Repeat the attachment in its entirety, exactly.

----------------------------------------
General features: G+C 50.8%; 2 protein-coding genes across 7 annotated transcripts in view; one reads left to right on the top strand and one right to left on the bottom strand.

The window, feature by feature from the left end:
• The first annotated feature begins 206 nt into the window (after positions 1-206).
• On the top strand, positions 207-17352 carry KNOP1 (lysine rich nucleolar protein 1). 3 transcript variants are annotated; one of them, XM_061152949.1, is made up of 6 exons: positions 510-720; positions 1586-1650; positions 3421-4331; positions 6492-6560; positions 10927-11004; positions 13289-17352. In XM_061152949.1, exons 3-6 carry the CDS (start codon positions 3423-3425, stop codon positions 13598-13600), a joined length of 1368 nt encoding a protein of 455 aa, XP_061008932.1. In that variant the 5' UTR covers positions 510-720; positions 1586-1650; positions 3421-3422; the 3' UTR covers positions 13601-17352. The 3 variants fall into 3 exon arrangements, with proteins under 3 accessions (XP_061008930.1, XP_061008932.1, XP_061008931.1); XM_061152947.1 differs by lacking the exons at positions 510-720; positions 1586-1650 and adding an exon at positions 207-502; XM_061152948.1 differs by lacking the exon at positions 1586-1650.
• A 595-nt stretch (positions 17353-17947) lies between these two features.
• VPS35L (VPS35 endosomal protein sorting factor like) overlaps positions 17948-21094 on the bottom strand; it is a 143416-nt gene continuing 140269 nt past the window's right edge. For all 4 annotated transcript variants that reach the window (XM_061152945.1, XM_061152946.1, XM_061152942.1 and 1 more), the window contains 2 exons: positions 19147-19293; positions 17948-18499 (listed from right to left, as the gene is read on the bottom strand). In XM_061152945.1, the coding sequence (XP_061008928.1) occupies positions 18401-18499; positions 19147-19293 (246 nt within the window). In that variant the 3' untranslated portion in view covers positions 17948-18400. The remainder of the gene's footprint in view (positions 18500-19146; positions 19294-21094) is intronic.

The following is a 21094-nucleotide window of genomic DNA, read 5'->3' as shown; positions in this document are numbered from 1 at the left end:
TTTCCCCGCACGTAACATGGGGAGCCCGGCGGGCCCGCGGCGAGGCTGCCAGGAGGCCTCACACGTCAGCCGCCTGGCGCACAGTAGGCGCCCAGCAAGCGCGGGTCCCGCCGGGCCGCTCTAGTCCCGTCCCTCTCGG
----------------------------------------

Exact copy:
General features: G+C 50.8%; 2 protein-coding genes across 7 annotated transcripts in view; one reads left to right on the top strand and one right to left on the bottom strand.

The window, feature by feature from the left end:
• The first annotated feature begins 206 nt into the window (after positions 1-206).
• On the top strand, positions 207-17352 carry KNOP1 (lysine rich nucleolar protein 1). 3 transcript variants are annotated; one of them, XM_061152949.1, is made up of 6 exons: positions 510-720; positions 1586-1650; positions 3421-4331; positions 6492-6560; positions 10927-11004; positions 13289-17352. In XM_061152949.1, exons 3-6 carry the CDS (start codon positions 3423-3425, stop codon positions 13598-13600), a joined length of 1368 nt encoding a protein of 455 aa, XP_061008932.1. In that variant the 5' UTR covers positions 510-720; positions 1586-1650; positions 3421-3422; the 3' UTR covers positions 13601-17352. The 3 variants fall into 3 exon arrangements, with proteins under 3 accessions (XP_061008930.1, XP_061008932.1, XP_061008931.1); XM_061152947.1 differs by lacking the exons at positions 510-720; positions 1586-1650 and adding an exon at positions 207-502; XM_061152948.1 differs by lacking the exon at positions 1586-1650.
• A 595-nt stretch (positions 17353-17947) lies between these two features.
• VPS35L (VPS35 endosomal protein sorting factor like) overlaps positions 17948-21094 on the bottom strand; it is a 143416-nt gene continuing 140269 nt past the window's right edge. For all 4 annotated transcript variants that reach the window (XM_061152945.1, XM_061152946.1, XM_061152942.1 and 1 more), the window contains 2 exons: positions 19147-19293; positions 17948-18499 (listed from right to left, as the gene is read on the bottom strand). In XM_061152945.1, the coding sequence (XP_061008928.1) occupies positions 18401-18499; positions 19147-19293 (246 nt within the window). In that variant the 3' untranslated portion in view covers positions 17948-18400. The remainder of the gene's footprint in view (positions 18500-19146; positions 19294-21094) is intronic.

The following is a 21094-nucleotide window of genomic DNA, read 5'->3' as shown; positions in this document are numbered from 1 at the left end:
TTTCCCCGCACGTAACATGGGGAGCCCGGCGGGCCCGCGGCGAGGCTGCCAGGAGGCCTCACACGTCAGCCGCCTGGCGCACAGTAGGCGCCCAGCAAGCGCGGGTCCCGCCGGGCCGCTCTAGTCCCGTCCCTCTCGG